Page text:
They gained speed, racing over the tree tops. The world below flew by. Sam leaned forward to look outside as if not believing her eyes.
“This is incredible. At this velocity, the G-forces should press us against the back wall, but I don’t even feel it. The dampeners are beyond anything we’ve ever seen before, and that includes Aschen machinery.” Her eyes gleamed as she looked at him.
Damn, why was he piloting the ship again? She’d be so much more qualified. She’d probably know what all these different measurements meant.
“Shouldn’t we, um, talk about where to go?” Daniel sat down in the co-pilot’s chair.
“I was thinking we just dial the gate and fly home.” Jack shrugged, keeping his eyes fixated on the blue sky in front of them. Daniel and Sam gave him wide-eyed stares.
“Jack, do you think it’s a wise move to risk flying this ship right into the hands of the Aschen in Powhatan?”
“No, he’s right.” Sam straightened. “With the engaged cloak, the Aschen won’t even be able to see us come through. They’d only see an open event horizon. This might actually work. We could fly the ship from Powhatan back to the camp at Antarctica.”
“Okay.” Daniel leaned back and folded his arms. “Then there’s just one problem left. How do you wanna fly this ship through the gate?”
In the distance, the gate drew closer.
“Didn’t you say there was a dialing device in here? If they had a dialing device, then this ship was meant to travel through the gate.” Jack turned his head to look at Sam. “Right?”
She swallowed visibly. “That’s a valid assumption, sir.”
“Daniel, you might wanna start dialing Earth.”
Daniel gulped, then dialed the coordinates. In the distance the pool of the event horizon formed.
“Sir, you have to slow down.” Sam placed her hand on his shoulder. “If you miss the event horizon and crash the ship into the gate—which, at our current velocity, is more than just a vague hypothesis—”
“I know. I’m trying.” He grimaced. “Just relax, sit back… enjoy the ride…” Slowing down. Easier said than done. The gate was damn small, and this felt like threading the needle. The bright blue splash raced toward them.
Sam’s fingers clenched his shoulder. Daniel squeezed his eyes shut. Oh, yeah. Damn. They were gonna crash.
Suddenly the ship took over. Jack felt the controls slipping away from him as though some kind of auto-pilot had set in.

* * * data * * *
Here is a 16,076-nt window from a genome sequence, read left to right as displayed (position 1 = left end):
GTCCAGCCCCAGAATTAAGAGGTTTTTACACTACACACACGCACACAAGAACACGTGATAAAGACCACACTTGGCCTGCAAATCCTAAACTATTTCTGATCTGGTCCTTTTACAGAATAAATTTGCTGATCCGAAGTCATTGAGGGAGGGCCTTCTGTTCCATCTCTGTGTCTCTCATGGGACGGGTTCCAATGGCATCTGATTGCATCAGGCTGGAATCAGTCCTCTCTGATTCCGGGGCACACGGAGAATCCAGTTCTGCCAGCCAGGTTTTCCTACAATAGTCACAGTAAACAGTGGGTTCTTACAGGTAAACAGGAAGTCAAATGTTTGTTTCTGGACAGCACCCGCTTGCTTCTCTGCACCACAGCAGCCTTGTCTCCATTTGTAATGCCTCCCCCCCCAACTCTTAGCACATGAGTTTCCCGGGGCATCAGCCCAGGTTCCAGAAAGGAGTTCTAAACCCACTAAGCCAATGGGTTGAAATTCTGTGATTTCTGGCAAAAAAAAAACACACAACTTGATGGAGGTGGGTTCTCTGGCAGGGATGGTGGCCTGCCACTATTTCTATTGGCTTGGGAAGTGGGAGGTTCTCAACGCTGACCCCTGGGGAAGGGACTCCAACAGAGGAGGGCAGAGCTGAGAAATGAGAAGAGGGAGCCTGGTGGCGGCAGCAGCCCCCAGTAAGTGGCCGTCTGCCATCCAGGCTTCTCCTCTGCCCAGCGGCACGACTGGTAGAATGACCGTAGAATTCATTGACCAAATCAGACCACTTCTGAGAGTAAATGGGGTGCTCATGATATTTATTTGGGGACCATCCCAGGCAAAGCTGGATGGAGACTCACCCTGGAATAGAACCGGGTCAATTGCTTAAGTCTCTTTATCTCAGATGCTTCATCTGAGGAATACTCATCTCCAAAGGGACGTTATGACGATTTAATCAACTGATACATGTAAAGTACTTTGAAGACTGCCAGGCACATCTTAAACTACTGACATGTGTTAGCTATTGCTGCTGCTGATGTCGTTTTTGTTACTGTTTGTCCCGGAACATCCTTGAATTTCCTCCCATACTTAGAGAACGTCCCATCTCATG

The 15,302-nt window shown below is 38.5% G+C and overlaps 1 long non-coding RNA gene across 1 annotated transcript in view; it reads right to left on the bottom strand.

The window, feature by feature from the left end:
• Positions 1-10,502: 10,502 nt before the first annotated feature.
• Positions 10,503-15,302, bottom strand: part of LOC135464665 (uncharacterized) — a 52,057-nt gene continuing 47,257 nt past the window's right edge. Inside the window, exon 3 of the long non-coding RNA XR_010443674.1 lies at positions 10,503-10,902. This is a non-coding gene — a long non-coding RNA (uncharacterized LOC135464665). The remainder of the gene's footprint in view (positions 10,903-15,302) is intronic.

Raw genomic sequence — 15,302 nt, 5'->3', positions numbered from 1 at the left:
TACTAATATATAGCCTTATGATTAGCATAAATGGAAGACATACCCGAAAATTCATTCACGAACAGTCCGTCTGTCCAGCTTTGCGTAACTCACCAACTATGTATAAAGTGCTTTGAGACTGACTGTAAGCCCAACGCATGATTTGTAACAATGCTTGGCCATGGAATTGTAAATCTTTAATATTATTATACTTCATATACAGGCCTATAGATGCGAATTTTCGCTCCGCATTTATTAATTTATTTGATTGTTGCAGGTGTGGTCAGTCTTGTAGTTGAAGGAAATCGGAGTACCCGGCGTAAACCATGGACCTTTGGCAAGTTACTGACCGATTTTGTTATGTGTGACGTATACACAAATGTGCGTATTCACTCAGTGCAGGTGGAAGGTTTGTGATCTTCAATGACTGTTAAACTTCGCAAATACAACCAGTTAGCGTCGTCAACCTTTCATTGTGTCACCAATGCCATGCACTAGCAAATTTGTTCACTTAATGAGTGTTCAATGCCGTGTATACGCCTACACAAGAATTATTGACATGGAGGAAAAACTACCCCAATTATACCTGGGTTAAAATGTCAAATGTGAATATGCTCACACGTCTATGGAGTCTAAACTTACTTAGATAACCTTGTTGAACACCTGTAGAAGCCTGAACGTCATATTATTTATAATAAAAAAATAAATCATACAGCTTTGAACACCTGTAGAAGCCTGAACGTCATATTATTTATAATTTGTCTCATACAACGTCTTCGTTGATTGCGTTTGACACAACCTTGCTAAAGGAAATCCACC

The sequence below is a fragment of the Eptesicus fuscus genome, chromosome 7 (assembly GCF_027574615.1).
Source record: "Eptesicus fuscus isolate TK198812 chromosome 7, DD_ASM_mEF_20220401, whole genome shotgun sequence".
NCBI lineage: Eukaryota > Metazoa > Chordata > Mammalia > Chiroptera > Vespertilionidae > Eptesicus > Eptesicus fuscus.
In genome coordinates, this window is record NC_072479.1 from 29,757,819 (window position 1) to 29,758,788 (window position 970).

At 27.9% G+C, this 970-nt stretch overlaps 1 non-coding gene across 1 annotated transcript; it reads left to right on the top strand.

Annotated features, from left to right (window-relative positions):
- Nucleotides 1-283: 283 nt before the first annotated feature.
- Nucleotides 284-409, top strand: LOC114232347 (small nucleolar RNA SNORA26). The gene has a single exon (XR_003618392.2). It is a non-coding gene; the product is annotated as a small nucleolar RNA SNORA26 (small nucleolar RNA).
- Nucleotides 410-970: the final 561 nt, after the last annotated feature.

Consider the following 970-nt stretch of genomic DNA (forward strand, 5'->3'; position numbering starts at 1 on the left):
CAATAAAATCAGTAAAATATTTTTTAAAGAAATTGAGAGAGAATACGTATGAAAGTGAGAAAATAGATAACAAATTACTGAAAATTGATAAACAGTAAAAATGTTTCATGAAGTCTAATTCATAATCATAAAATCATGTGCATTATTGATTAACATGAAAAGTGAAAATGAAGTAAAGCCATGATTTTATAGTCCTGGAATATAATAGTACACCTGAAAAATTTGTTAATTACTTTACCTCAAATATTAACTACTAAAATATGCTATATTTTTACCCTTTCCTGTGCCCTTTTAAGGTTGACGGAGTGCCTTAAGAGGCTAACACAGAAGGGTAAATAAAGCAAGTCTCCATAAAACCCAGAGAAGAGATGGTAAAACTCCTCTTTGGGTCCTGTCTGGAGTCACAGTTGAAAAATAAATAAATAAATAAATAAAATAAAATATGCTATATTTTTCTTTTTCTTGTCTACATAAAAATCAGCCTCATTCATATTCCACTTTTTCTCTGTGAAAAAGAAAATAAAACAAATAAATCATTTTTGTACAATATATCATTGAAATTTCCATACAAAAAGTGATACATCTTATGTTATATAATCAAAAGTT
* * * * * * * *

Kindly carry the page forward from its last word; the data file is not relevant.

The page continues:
Angle of entry calculated. Set.
They entered the event horizon. The next second, the familiar green grass of Liberty Park shimmered under them and the crystal towers of Powhatan City rose in the distance.
Transfer completed. Air quality, excellent. Atmosphere can sustain carbon-based lifeforms.
“Well, that was different.” Jack stared at the controls in front of him.
Sam leaned forward again. “Oh my God. We made it.”
“You had doubts?” Jack gave her a smug smirk and she smiled softly. His heart jumped.
“We did?” Daniel opened one of his eyes. “I was sure we’d crash.”
“Thanks for the vote of confidence.” Even though he couldn’t keep the sarcasm out of his voice, he had to admit he’d also thought they’d crash. “To be honest, it wasn’t me.” He waved at the controls. “I can’t explain it, but before we passed through, something like an autopilot took over the ship.”
“That would make sense, sir.” Sam glanced at him. “If Daniel’s right, and the Ancients did built the Stargates, these kinds of ships might have been designed specifically for gate travel. They would have to have an automated program to make sure passing through the gate doesn’t end in an accident.”
“Jack, do you realize what kind of options this opens up to us now?” Daniel jumped up.
“At the moment, I’m kinda busy focusing on getting us home. Really, it’s not as easy as it looks.”
“You’re doing a great job, sir.” Sam’s breath hitched audibly when they flew out across the ocean. “I’ve never seen the ocean from this angle.”
Jack leaned forward. Sunlight reflected on the water, making the waves sparkle like a million diamonds as they raced over the surface. Not even a shadow from their ship was visible. That’s one kickass cloak. Daniel was right, this would open up whole new possibilities. Not just for off-world exploration, but also for on-world missions.
When they landed in Antarctica roughly two hours after traveling through the gate, Sam’s scientific fascination faded. They were home. Shadows settled over her mind. She would finally get to have a shower.
As soon as Jack de-cloaked the ship, camp members started to approach. When McKay and the other scientists arrived, questions became very technical.
She slid out of the ship and past the crowd before anybody could turn to her for answers. They’d made it back home. She should be happy, and yet… Emptiness numbed her. She’d lost Jack on that planet. No, worse than that. She’d lost part of herself.
When she turned on the cold water in the shower and washed the remnants of the oils from her skin, she wished the stream would take her memories with it.
If only she could forget.